1911 Encyclopædia Britannica/Susa (Tunisia)
SUSA (Fr. Sousse), a city of Tunisia, on the Gulf of Hammamet, in 35° 49′ N., 10° 39′, E., 36 m. by rail E. by N. of Kairawan, of which it is the port, and 93 m. S. by E. by rail of Tunis. Susa, which occupies part of the site of the ancient Hadrumetum, is built on the side of a hill sloping seawards, and is surrounded by a crenellated wall, strengthened by towers. Recesses in the inner side of the wall are used as shops and warehouses. The kasbah, or citadel, built on the highest point within the town, was thoroughly restored by the French after their occupation of the country in 1881, and serves as military headquarters for the district, the camp for the troops being outside the walls west of the citadel. The native town has been little changed since the French occupation, but north of the port a European quarter has been created, and here are public buildings such as law courts, a museum and a town-hall. The museum contains many archaeological treasures, notable mosaics and sculptures. The most interesting buildings in the old town are the Kasrer-Ribat and the Kahwat-el-Kubba. The Kasr-er-Ribat is a square fortress with a high tower and seven bastions. Its date is uncertain, but is not later than the 9th century. The Kahwatel-Kubba (Café of the Dome) is a curious house, square at the base, then cylindrical, and surmounted by a fluted dome. It was probably a church during the Byzantine period. Another domed building, now used as oil-mills, dates from Roman and Byzantine times. In the Bab-el-Gharbi (West Gate) a Roman sarcophagus of marble has been built into the wall, and serves as a drinking fountain. The grand mosque is in the north-east part of the town. The ancient harbours are silted up, but vestiges of the Roman breakwaters may be seen. The modern port, completed in 1901, enables steamers drawing 21 ft. to lie at the quays. Exports are chiefly phosphates and other minerals, olive oil, esparto and cereals; imports: cotton goods, building material, &c. The population, less than 10,000 at the time of the French occupation, had increased in 1907 to over 25,000, of whom 1500 were French and 4000 other Europeans, chiefly Italians and Maltese.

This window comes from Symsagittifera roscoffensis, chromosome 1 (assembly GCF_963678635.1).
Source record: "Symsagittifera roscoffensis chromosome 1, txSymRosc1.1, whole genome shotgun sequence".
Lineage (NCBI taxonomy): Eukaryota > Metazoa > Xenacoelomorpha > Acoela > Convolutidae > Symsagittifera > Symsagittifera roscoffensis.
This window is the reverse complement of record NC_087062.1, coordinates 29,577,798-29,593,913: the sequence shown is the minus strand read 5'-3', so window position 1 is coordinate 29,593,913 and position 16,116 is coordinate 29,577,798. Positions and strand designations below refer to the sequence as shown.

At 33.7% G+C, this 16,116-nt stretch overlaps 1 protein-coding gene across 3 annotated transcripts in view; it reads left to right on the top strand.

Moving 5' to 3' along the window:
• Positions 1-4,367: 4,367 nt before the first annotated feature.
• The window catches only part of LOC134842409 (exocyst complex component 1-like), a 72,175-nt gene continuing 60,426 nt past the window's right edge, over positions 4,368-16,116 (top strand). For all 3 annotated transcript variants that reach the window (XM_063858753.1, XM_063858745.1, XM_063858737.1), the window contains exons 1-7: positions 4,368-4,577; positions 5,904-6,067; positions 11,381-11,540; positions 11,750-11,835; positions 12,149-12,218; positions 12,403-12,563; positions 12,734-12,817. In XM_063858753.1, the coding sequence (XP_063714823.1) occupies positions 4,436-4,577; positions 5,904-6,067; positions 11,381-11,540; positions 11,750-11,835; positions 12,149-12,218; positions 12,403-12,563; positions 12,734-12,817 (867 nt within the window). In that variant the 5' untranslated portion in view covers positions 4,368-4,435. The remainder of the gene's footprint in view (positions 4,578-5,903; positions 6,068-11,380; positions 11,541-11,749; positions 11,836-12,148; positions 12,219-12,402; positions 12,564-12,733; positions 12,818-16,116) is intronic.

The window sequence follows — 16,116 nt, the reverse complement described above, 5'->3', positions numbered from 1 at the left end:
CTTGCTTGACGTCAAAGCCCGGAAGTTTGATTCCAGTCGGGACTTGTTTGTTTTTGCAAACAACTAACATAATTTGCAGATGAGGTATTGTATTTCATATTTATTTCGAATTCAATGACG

Susa, the Arab town which succeeded Hadrumetum (q.v.), was fortified by the Aghlabite rulers of Kairawan in the 9th century A.D. It shared the general fortunes of Tunisia and became a noted haunt of pirates, who raided the coast of Italy. In 1537 it was unsuccessfully besieged by the marquis of Terra Nova, in the service of Charles V., but in 1539 was captured for the emperor by Andrea Doria. As soon as the imperial forces were withdrawn it became again the seat of Turkish piracy. The town was attacked by the French and the Knights of St John in 1770, and by the Venetians in 1764. It remained, however, in the possession of the bey of Tunis.
Some 35 m. due south of Susa, and half way on the road to Sfax is El Jem, the site of the city of Thysdrus. Of the ancient city there are scarcely any remains save the amphitheatre—a magnificent ruin scarcely inferior to that of the Colosseum in Rome. There is no record of the building of the amphitheatre, which is usually assigned to the reign of Gordian III. (A.D. 238–244). It is made of limestone brought from Sallecta, 20 m. distant, bears evidence of hasty construction, and was probably never finished. It is of four storeys—three open arcades crowned by a fourth storey with windows. The first and third arcades are Corinthian; the middle one Composite. Each of these galleries has sixty-four columns and the same number of arches. Constantly used as a fortress since the Arab invasion, the amphitheatre suffered much, and in 1697 the bey of Tunis made a great breach in its western end to prevent it being again used for defence But even in its present condition the amphitheatre—standing solitary in a desolate district—is grandly impressive. Its major axis is 488 ft., its minor axis 406 ft. (The figures of the Colosseum are 615 and 510½ respectively.)